By: James Plumb, Partner and Kelly Pain, Senior Associate
As we reported in our October 2014 newsletter titled ‘Common Provisions Act – implications for land access and compensation’, the Mineral and Energy Resources (Common Provisions) Act 2014 (Qld) (MERCPA) received royal assent on 26 September 2014.
By: James Plumb & Johanna Kennerley
The first part of this two part series, ‘Changes to the Water Act – Can you comply with your new obligations?’ focused on entry into Make Good Agreements.
In the second part of our Water Act series, we focus on the changes to the Water Act 2000 (Qld) (Water Act) that are due to commence in December this year. Those changes will bring mining activities conducted pursuant to the Mineral Resources Act 1989 (Qld)(MRA) within the ambit of Chapter 3 of the Water Act.
By: James Plumb, Partner and Duncan Lomas, Solicitor
The Supreme Court of Queensland’s recent decision in Armour Energy Limited v AEGP Australia Pty Ltd  QSC 153 considered the appropriate construction of a condition precedent in an exploration farmout agreement. The decision reinforces the need for clear and unambiguous drafting, properly reflecting the parties’ intentions, to avoid disputes.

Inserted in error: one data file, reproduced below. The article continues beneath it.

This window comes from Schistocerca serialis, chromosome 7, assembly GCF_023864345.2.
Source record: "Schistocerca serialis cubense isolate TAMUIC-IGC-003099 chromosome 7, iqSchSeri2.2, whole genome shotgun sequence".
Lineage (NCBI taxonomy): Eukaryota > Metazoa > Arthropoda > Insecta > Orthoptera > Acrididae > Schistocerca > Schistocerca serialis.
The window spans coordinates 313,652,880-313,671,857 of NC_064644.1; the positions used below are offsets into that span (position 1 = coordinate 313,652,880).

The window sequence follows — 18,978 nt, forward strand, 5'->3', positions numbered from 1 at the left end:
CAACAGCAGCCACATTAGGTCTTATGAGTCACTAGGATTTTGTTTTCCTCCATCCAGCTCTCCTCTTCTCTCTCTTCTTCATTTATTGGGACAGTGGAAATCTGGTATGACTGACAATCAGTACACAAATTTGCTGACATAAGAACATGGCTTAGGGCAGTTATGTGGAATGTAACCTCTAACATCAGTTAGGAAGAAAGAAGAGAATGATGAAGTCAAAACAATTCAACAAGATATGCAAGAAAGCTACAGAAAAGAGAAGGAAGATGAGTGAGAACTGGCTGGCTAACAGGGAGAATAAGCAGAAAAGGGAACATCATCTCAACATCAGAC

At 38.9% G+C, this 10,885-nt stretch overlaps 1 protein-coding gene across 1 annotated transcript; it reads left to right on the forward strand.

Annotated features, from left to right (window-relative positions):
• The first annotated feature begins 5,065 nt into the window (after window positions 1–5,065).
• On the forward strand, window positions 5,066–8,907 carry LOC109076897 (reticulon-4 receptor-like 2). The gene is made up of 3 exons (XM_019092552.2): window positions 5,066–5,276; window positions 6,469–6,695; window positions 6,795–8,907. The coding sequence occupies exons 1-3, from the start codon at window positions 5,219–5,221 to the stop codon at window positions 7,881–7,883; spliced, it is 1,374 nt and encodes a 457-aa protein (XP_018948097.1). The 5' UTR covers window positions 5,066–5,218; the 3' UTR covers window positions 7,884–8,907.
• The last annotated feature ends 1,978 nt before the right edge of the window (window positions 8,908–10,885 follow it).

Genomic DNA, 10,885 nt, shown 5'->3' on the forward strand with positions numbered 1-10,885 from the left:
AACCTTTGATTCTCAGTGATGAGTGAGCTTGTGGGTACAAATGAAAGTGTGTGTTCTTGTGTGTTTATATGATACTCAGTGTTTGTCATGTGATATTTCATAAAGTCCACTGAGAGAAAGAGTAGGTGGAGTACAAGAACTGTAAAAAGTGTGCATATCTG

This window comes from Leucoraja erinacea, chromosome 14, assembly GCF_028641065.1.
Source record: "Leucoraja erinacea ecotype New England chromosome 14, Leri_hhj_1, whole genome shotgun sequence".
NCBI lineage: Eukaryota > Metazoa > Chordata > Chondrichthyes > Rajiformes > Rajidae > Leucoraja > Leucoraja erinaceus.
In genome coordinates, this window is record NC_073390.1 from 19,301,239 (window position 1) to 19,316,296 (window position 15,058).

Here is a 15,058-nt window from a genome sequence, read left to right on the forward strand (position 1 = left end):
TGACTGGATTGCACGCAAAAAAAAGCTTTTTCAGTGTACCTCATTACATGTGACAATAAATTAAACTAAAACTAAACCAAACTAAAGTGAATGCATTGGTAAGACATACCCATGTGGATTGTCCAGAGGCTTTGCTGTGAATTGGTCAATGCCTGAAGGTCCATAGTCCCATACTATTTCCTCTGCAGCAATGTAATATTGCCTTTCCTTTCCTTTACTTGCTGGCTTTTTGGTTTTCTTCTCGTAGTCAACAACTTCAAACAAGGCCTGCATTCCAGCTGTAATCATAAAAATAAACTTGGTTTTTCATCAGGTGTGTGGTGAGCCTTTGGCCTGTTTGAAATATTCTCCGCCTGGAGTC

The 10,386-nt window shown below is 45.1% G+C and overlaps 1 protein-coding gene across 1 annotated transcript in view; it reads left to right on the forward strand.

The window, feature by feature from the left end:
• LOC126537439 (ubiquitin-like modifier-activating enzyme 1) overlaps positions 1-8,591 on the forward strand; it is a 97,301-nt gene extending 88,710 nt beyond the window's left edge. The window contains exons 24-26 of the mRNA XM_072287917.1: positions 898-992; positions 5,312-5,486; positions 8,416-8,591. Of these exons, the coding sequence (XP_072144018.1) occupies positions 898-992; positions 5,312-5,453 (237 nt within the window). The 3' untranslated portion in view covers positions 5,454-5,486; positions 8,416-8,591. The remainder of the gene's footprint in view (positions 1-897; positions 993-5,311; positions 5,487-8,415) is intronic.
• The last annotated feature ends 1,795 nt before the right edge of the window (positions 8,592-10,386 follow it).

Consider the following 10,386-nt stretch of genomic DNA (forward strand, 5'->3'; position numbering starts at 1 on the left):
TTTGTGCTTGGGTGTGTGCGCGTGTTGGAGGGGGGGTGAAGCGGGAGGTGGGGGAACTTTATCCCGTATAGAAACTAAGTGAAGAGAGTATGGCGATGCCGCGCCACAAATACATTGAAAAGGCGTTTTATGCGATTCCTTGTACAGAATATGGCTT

By: James Plumb, Partner and Johanna Kennerley, Senior Associate
Within the next 6 months, both petroleum and mining tenure holders will be impacted by new obligations under the Water Act 2000 (Qld) (Water Act).
In this two part series, we will firstly examine the obligations on petroleum tenure holders to enter into make good agreements, which is particularly relevant with the draft Underground Water Impact Report (UWIR) being finalised shortly. In the second part of our Water Act series, we will focus on the changes to the Water Act and examine the new obligations on holder of mining tenure.
Contact: Andrew Shute, Partner and Johanna Kennerley, Senior Associate; Carter Newell (Queensland, Australia)
Late last year, the Victorian Supreme Court in the matter of Winky Pop & Anor v Mobil & Anor  VSC 348 was asked to consider the principles of assessment of damages to land, where land owned by a third party was contaminated from a leaking oil pipeline. The plaintiff, Winky Pop, sought opportunity loss damages in the vicinity of $170 million from the defendant, Mobil, for negligently contaminating its land. Mobil, which did not deny causing the contamination but was undertaking remediation, was only required to pay just over $100,000 for the costs of investigation.
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